The winter had been way too long and the snow just never seemed like it would go away. However, we did have quite a few turkeys coming into the feeder through these freezing months to take advantage of the free corn from MWTHA before they would shuffle off into the woods to find a comfy spot to try and keep warm. It’s during this time I kept myself busy cleaning up, resurfacing and practicing with the various turkey calls in my venerable old turkey vest. Perk, Perk, Perk, Cluck, Cluck, Cluck, Putt, Putt, Putt; okay those didn’t sound too bad. Worked on holding the mouth call up into the palate so I’d stop gagging on it; that didn’t go as good. Finally, the snow was starting to go away so it was time to practice a few shots with the shotgun and see if the wife and I could hammer a paper turkey head. My wife shoots first and destroys that printed strutter. I go next with pretty much the same result (don’t tell my wife I said this but her shot was a little better than mine). Ah, yes, it all seem to be coming together, these poor turkeys don’t have a chance (famous last words, right?).
So we stay out to dark and see where they fly up, and we get up early to see approximately where they fly down…OK, got it, no problem.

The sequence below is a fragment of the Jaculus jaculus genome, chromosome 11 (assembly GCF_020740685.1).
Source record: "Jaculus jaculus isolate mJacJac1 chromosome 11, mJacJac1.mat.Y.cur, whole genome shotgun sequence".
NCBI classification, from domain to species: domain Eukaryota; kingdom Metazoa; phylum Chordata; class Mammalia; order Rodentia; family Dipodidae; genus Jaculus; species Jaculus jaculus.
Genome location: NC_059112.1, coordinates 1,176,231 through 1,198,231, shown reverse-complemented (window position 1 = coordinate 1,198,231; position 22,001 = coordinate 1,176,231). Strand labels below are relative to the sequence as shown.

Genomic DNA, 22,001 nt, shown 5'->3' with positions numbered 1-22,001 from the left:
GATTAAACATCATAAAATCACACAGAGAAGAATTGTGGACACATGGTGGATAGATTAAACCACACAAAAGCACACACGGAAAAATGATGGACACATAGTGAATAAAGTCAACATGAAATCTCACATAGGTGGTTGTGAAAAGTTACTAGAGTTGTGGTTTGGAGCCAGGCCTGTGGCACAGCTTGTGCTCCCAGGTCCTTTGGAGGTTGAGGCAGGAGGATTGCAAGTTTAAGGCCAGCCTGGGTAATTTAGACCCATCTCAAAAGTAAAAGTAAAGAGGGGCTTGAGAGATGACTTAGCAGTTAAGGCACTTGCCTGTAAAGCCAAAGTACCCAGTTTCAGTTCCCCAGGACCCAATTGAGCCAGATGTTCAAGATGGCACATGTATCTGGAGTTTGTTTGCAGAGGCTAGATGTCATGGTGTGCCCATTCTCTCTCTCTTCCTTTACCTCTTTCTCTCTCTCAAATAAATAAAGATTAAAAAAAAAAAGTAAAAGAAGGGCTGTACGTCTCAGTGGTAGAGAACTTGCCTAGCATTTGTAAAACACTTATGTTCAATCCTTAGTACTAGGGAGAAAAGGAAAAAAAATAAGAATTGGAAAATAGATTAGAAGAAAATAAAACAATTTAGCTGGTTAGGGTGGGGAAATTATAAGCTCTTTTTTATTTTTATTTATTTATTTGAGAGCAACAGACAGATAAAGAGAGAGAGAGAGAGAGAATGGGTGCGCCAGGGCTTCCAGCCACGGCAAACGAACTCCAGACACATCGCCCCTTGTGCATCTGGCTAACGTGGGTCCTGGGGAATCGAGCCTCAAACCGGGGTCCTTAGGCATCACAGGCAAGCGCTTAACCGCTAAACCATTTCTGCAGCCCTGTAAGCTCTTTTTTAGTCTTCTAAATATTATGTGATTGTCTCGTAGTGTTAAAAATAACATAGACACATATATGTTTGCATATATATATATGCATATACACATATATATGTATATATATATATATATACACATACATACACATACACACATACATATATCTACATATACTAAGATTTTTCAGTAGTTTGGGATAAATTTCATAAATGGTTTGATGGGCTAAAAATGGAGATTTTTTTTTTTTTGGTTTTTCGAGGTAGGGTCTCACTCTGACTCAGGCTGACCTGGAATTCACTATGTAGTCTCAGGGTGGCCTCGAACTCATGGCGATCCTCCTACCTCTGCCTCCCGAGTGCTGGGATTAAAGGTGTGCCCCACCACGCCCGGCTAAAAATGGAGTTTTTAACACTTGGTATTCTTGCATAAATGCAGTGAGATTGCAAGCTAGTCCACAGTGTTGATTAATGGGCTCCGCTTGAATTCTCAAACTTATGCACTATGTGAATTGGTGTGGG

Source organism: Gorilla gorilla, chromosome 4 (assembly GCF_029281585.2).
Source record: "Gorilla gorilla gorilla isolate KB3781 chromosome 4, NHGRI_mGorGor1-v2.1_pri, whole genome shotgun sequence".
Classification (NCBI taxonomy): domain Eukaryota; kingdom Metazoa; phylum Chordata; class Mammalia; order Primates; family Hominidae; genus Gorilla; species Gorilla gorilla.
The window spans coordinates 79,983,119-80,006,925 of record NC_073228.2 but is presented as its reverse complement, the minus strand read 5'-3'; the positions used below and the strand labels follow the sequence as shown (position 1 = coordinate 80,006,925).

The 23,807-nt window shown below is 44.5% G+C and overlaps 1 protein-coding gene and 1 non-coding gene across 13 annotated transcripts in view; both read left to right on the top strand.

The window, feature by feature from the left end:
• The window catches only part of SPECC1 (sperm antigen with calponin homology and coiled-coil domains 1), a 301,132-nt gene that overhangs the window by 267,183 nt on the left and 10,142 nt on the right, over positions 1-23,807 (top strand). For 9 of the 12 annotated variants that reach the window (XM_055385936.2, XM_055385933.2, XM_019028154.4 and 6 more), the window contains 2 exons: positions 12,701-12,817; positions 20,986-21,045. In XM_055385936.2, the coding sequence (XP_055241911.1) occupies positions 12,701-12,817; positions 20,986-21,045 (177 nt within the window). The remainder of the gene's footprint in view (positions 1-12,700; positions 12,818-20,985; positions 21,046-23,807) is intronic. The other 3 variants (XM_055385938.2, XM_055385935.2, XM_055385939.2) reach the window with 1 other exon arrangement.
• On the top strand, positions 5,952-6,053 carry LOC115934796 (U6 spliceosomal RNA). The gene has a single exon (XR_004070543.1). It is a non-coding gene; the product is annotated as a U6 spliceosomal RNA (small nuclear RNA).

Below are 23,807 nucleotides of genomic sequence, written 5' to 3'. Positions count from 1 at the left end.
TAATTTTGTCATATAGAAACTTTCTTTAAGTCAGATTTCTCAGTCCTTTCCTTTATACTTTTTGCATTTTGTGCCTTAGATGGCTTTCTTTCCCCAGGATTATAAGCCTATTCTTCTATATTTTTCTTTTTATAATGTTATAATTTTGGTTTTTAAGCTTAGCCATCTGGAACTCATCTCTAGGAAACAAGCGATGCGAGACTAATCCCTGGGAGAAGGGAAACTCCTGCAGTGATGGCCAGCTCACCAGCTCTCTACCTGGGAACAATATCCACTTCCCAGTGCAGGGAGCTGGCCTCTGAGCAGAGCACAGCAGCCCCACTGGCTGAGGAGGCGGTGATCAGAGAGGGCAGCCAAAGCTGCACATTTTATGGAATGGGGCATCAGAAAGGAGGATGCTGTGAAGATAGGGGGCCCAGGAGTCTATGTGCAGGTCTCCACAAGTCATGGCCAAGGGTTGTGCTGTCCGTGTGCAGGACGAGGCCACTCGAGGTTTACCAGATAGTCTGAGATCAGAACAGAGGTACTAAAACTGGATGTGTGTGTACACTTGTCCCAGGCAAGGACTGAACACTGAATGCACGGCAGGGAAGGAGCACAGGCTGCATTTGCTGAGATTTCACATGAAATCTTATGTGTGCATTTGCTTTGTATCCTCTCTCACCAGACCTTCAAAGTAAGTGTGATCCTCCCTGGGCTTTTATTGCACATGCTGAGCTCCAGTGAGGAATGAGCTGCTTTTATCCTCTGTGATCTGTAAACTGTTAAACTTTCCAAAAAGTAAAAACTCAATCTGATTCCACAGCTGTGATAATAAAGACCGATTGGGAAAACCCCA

Finally, here it is, opening day and my wife and I are ready, we are set, we have got this, just put that old Tom out there and he is toast, might as well start making the dressing and cranberries. We get up well before daylight, get all our camo on, turkey vests, decoy hen, guns, and shells and head off to the designated spot where last they were put to bed.
As morning is just beginning to crack the dome of night, there is a thunderous gobble nearby, then another, and another. Then there are several at once. Even though we had put these guys to bed we can’t believe the sound of so much close gobbling. It gives you shivers every time. The light gets to that point that you can now see your sights and we hear the first fly-down. I softly call and throw in some purrs and there are immediate gobbles. Hot dog, here we go. I softly call some more, but the gobbles seem to be getting farther away, then farther, and farther. What the heck, everything was going so good when “IT “ appears. What’s reddish in color, with a big fluffy tail and rhymes with pox? Yup, it’s a fox, darting in and out of the wood line going through the little brush piles looking for mice or chipmunks I guess but the turkeys didn’t care. They wanted no part of this guy. The fox eventually left and so did we. The moral of the story is it was a great morning hearing tremendous gobbling with my favorite hunting buddy but we just plain got “outfoxed” (groan).
North Central Chapter